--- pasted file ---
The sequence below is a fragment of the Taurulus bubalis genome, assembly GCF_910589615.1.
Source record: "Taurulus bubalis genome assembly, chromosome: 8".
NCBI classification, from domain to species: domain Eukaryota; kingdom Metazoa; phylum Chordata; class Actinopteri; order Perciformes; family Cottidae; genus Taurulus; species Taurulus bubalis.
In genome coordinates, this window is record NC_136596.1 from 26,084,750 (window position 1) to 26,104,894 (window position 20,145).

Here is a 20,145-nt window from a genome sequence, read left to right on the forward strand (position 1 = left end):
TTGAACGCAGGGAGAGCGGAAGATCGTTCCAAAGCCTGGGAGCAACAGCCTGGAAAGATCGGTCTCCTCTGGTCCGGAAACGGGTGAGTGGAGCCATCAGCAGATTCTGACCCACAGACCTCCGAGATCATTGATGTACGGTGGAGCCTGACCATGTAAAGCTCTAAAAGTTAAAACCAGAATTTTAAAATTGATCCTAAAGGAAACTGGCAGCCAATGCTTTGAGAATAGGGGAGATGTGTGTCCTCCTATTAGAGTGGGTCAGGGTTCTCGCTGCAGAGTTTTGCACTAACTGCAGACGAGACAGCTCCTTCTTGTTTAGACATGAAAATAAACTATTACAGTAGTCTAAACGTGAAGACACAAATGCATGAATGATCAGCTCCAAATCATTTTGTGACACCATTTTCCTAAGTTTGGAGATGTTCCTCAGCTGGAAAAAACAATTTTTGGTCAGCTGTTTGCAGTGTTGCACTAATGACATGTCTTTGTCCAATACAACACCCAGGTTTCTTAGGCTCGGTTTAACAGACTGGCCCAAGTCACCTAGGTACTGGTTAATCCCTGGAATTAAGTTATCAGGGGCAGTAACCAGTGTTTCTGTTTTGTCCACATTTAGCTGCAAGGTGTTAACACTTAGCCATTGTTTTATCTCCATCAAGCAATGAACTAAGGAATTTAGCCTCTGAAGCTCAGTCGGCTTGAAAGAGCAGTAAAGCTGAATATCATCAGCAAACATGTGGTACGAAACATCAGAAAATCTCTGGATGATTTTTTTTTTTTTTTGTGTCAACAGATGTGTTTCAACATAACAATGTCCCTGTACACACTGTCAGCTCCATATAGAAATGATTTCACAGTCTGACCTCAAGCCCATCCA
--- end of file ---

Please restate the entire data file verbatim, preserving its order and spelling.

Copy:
The sequence below is a fragment of the Taurulus bubalis genome, assembly GCF_910589615.1.
Source record: "Taurulus bubalis genome assembly, chromosome: 8".
NCBI classification, from domain to species: domain Eukaryota; kingdom Metazoa; phylum Chordata; class Actinopteri; order Perciformes; family Cottidae; genus Taurulus; species Taurulus bubalis.
In genome coordinates, this window is record NC_136596.1 from 26,084,750 (window position 1) to 26,104,894 (window position 20,145).

Here is a 20,145-nt window from a genome sequence, read left to right on the forward strand (position 1 = left end):
TTGAACGCAGGGAGAGCGGAAGATCGTTCCAAAGCCTGGGAGCAACAGCCTGGAAAGATCGGTCTCCTCTGGTCCGGAAACGGGTGAGTGGAGCCATCAGCAGATTCTGACCCACAGACCTCCGAGATCATTGATGTACGGTGGAGCCTGACCATGTAAAGCTCTAAAAGTTAAAACCAGAATTTTAAAATTGATCCTAAAGGAAACTGGCAGCCAATGCTTTGAGAATAGGGGAGATGTGTGTCCTCCTATTAGAGTGGGTCAGGGTTCTCGCTGCAGAGTTTTGCACTAACTGCAGACGAGACAGCTCCTTCTTGTTTAGACATGAAAATAAACTATTACAGTAGTCTAAACGTGAAGACACAAATGCATGAATGATCAGCTCCAAATCATTTTGTGACACCATTTTCCTAAGTTTGGAGATGTTCCTCAGCTGGAAAAAACAATTTTTGGTCAGCTGTTTGCAGTGTTGCACTAATGACATGTCTTTGTCCAATACAACACCCAGGTTTCTTAGGCTCGGTTTAACAGACTGGCCCAAGTCACCTAGGTACTGGTTAATCCCTGGAATTAAGTTATCAGGGGCAGTAACCAGTGTTTCTGTTTTGTCCACATTTAGCTGCAAGGTGTTAACACTTAGCCATTGTTTTATCTCCATCAAGCAATGAACTAAGGAATTTAGCCTCTGAAGCTCAGTCGGCTTGAAAGAGCAGTAAAGCTGAATATCATCAGCAAACATGTGGTACGAAACATCAGAAAATCTCTGGATGATTTTTTTTTTTTTTTGTGTCAACAGATGTGTTTCAACATAACAATGTCCCTGTACACACTGTCAGCTCCATATAGAAATGATTTCACAGTCTGACCTCAAGCCCATCCA